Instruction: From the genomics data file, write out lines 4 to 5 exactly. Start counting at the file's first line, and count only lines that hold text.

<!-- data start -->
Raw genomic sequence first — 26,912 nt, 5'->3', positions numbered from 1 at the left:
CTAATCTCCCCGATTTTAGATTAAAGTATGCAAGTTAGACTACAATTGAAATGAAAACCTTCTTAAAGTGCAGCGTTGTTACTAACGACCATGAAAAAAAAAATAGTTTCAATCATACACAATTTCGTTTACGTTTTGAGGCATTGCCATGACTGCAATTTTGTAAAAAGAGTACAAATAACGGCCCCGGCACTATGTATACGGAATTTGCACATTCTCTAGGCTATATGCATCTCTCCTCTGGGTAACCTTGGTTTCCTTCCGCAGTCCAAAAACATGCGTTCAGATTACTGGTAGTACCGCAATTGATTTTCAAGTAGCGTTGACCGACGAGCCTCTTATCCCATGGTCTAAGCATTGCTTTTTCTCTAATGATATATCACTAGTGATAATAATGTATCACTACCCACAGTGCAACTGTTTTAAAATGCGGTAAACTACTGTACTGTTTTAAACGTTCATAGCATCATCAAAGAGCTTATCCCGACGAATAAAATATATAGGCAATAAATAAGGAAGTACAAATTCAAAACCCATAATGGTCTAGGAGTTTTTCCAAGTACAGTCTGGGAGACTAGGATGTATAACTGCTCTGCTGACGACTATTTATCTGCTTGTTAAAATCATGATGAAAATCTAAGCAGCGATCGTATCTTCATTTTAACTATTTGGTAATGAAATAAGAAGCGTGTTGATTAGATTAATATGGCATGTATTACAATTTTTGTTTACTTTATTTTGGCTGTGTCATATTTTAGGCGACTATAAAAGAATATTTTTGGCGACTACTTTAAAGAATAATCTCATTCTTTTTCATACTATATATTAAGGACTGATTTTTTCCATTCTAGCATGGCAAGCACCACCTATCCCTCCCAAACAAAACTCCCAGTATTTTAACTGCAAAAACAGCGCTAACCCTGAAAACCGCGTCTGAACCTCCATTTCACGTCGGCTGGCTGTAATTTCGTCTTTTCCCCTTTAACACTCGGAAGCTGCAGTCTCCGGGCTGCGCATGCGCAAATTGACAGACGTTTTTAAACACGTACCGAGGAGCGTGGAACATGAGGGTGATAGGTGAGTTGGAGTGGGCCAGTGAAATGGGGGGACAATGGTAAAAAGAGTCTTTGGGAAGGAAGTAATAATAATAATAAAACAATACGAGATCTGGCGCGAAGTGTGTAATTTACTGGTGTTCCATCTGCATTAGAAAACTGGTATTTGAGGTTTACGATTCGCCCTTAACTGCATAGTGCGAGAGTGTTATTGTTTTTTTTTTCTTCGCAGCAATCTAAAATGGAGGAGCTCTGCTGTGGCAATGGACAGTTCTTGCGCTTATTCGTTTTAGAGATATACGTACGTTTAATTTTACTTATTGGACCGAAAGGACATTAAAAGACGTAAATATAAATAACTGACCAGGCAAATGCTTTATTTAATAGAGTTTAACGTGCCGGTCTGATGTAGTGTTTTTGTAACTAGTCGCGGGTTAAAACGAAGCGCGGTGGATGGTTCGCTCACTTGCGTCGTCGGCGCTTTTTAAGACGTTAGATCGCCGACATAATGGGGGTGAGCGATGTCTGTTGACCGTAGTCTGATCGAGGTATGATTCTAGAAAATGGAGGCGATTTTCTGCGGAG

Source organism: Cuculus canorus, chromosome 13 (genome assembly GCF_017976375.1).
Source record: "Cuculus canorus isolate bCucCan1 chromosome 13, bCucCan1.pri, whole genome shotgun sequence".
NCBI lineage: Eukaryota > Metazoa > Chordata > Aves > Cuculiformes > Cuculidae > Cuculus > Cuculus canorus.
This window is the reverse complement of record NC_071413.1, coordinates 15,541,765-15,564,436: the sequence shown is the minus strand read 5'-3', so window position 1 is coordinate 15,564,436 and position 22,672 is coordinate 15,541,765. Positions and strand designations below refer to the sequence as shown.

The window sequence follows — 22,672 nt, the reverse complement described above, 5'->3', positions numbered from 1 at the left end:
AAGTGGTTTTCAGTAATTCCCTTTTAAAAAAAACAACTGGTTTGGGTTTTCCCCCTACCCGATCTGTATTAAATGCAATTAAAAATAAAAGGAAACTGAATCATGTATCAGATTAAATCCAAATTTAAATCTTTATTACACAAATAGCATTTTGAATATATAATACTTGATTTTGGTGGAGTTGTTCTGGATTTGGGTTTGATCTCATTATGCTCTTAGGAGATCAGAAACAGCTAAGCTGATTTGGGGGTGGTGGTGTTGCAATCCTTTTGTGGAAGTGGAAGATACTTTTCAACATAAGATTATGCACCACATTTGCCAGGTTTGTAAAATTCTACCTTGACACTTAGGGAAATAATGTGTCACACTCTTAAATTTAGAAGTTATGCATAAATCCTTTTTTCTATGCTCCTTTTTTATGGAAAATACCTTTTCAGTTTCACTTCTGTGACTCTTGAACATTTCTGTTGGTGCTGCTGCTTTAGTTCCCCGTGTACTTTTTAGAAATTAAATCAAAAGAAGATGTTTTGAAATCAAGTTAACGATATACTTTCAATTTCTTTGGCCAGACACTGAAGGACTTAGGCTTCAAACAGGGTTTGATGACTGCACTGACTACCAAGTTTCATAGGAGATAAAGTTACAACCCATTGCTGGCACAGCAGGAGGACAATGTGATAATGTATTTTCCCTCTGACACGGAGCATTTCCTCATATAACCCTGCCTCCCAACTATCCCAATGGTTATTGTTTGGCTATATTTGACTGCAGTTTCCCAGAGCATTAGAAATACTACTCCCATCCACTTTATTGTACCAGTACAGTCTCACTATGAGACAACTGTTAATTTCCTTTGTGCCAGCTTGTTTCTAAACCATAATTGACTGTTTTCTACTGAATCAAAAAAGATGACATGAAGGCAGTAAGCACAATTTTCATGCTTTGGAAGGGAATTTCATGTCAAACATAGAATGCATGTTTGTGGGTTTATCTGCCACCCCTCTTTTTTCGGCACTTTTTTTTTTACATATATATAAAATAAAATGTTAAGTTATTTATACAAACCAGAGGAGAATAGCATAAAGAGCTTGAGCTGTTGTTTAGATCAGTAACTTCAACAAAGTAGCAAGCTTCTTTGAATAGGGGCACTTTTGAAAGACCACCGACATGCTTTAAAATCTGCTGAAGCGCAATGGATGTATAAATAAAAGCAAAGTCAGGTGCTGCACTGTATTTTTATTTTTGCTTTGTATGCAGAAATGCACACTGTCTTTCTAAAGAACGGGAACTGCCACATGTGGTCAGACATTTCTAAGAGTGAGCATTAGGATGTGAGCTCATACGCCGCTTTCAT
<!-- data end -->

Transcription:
Source record: "Cuculus canorus isolate bCucCan1 chromosome 13, bCucCan1.pri, whole genome shotgun sequence".
NCBI lineage: Eukaryota > Metazoa > Chordata > Aves > Cuculiformes > Cuculidae > Cuculus > Cuculus canorus.